Thus, neither the Mode-O-Day nor Dairyland information establishes that Mr. Barney necessarily pled guilty to the required elements of burglary. Not only is there no indication of a breaking into either building, but a back room is not a "building or structure." Taylor, 110 S. Ct. at 2158. Consequently, it is not clear from either information that Mr. Barney pled guilty to conduct which falls without question within the ambit of Taylor's generic definition. In the absence of clarity, Taylor bars sentencing courts from engaging in detailed fact finding concerning the specific felony, and prevents convictions under a non-conforming statute from being employed for enhancement purposes. Id. at 2159.
Because only one of Mr. Barney's prior convictions may properly be used for sentence enhancement under 18 U.S.C. § 924(e), we vacate the enhancement of his sentence and remand for resentencing in accord with this opinion. See United States v. Throneburg, 921 F.2d 654, 658-659 (6th Cir. 1990) (vacating enhancement under § 924 when required convictions were obtained under overly broad statute).
The above analysis yields a different result in Mr. Trombley's case. While the same Wyoming statutes are at issue, the underlying informations are more precisely drawn and reveal that the three convictions advanced by the Government in support of enhancement fall within Taylor's definition of burglary. The information supporting Mr. Trombley's 1966 conviction states that he did "unlawfully, wilfully and feloniously break and enter into that certain building and place of business known as the Smoke House ... to commit a felony." Rec., vol. I, doc. 49. The information underlying the 1983 conviction states that Mr. Trombley "did unlawfully ... and intentionally enter a building or dwelling without the consent of the person in lawful possession, to-wit: a residence located at 2307 E. 10th Street, Casper, Natrona County, Wyoming, belonging to one Chris Jones, with the intent to steal therein." Id. Finally, the information supporting the 1985 conviction states that Mr. Trombley "did unlawfully enter a building without authority and with the intent to commit a larceny therein." Id. In each case, Mr. Trombley pled guilty to the elements required under Taylor.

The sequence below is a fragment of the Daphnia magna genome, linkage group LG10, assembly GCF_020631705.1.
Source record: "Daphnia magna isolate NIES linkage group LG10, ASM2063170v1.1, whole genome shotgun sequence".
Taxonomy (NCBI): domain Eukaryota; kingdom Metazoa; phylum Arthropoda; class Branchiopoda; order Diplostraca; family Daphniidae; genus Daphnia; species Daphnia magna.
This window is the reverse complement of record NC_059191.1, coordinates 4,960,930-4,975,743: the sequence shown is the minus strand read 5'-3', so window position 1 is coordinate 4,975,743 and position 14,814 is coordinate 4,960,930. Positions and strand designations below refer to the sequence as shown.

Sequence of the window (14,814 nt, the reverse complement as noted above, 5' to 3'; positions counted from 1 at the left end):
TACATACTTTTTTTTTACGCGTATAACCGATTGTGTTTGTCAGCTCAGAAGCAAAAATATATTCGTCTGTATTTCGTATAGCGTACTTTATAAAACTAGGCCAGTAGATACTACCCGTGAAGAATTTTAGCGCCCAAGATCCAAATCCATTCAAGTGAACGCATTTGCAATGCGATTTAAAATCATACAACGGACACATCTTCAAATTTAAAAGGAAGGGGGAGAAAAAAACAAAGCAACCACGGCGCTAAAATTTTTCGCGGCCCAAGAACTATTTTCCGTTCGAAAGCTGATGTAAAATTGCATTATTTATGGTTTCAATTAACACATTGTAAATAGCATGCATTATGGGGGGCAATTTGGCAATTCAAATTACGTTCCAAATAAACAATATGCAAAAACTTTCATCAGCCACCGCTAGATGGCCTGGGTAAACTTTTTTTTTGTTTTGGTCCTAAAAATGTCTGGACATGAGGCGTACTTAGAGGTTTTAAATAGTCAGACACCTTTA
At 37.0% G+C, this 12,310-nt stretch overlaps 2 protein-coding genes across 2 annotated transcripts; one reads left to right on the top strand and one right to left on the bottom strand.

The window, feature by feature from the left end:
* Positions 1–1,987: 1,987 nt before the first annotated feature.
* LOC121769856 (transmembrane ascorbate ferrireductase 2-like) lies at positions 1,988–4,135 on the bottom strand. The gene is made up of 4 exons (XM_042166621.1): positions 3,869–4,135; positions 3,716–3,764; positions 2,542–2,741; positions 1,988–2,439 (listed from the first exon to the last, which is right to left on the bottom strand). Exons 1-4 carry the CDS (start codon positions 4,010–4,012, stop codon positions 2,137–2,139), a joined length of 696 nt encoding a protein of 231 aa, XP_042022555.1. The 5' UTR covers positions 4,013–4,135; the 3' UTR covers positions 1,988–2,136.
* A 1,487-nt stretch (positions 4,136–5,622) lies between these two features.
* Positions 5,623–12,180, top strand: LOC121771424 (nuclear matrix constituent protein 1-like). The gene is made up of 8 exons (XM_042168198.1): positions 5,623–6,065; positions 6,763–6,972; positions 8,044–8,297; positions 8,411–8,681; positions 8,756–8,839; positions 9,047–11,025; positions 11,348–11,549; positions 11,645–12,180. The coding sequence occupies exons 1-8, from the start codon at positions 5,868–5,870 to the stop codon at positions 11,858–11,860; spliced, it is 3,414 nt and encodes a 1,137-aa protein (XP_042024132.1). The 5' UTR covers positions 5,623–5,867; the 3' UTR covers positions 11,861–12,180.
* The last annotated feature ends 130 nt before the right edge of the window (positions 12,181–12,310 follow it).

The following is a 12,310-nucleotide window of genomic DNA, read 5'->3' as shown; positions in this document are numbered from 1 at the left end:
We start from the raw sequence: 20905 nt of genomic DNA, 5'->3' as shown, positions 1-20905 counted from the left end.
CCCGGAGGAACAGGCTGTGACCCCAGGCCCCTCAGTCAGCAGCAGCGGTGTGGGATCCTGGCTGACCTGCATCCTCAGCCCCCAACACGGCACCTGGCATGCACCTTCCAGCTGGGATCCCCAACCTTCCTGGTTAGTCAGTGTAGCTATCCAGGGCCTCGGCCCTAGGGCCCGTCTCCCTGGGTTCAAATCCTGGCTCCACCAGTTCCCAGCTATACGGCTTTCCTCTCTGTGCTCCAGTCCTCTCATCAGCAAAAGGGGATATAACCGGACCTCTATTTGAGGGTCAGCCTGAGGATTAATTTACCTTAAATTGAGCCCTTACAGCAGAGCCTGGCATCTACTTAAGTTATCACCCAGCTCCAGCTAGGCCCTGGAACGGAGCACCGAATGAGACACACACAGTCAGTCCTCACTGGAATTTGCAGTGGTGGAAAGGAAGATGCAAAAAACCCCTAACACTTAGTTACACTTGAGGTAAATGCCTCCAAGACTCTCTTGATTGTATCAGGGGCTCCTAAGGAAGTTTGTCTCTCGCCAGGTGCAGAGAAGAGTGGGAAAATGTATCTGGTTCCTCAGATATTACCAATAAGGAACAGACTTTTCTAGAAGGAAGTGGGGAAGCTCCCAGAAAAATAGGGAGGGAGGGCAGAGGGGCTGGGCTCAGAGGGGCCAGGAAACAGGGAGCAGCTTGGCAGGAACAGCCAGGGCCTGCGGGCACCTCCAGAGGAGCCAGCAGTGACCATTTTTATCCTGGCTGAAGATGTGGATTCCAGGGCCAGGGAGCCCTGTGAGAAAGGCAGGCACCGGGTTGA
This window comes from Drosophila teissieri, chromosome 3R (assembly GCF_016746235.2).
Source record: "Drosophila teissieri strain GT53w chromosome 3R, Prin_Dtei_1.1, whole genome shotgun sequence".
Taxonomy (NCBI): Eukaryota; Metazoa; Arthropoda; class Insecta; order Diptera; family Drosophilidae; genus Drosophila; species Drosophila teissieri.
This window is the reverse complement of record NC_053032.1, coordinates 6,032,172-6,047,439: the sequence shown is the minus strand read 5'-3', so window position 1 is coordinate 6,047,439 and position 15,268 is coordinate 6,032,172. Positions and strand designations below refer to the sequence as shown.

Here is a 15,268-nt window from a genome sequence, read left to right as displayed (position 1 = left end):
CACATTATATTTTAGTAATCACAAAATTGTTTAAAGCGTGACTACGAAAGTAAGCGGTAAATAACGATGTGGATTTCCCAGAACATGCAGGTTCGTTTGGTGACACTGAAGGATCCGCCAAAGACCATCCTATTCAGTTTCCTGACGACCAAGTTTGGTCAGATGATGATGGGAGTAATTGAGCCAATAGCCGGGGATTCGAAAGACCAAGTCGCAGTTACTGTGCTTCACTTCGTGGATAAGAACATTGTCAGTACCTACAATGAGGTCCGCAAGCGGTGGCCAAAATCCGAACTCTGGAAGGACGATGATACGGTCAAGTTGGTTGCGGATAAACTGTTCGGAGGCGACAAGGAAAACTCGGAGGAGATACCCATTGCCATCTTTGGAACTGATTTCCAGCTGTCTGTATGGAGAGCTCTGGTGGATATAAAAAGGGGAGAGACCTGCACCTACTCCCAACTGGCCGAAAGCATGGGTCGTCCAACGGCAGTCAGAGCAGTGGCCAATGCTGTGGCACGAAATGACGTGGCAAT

Consequently, while the statutes are impermissibly broad, the informations governing Mr. Trombley's convictions enable us to determine that the district court's use of the enhanced penalty provision of the ACCA was appropriate. As a result, we affirm the judgment of the court below enhancing Mr. Trombley's sentence under 18 U.S.C. § 924(e).
Accordingly, we VACATE the enhancement of Mr. Barney's sentence and REMAND for resentencing in accord with this opinion, and we AFFIRM the district court's enhancement of Mr. Trombley's sentence.
The Honorable Richard P. Matsch, United States District Judge, District of Colorado, sitting by designation
Although the cases were not consolidated, we have chosen to resolve them in one opinion because of the similarity of the legal questions involved
The presentence report also mentions a California burglary conviction and a Michigan conviction for possession of marijuana. The Government did not notice these convictions nor rely upon them as predicate offenses supporting its motion for enhancement. Brief of Appellee at 9 n. 2. Mr. Barney contends that the district court improperly relied upon these convictions for enhancement purposes. Appellant's Principal Brief at 12. The transcript of the sentencing hearing supports Mr. Barney's contention. Rec., vol. II, at 51. The use of non-noticed convictions as predicate for enhancement raises significant due process concerns, and such an approach is not urged by either party to this appeal. We therefore consider only the three Wyoming convictions discussed in the text
The statute provided: "Whoever, at any time, unlawfully breaks and enters, or attempts to unlawfully break and enter, into any locked or sealed dwelling house, office, storehouse, ... car factory, ... [or] railroad car ... is guilty of a felony...." Wyo.Stat. § 6-130
Depending on the statute at issue the level of specificity required in an information will vary. In all cases, it must establish, without question, that the conviction fulfills the elements required by Taylor in order for the conviction to count toward enhancement
The use of the phrase "off limits to the general public" in the Dairyland information suggests that Mr. Barney's entry of that portion of the building was from a portion of the Dairyland open to the general public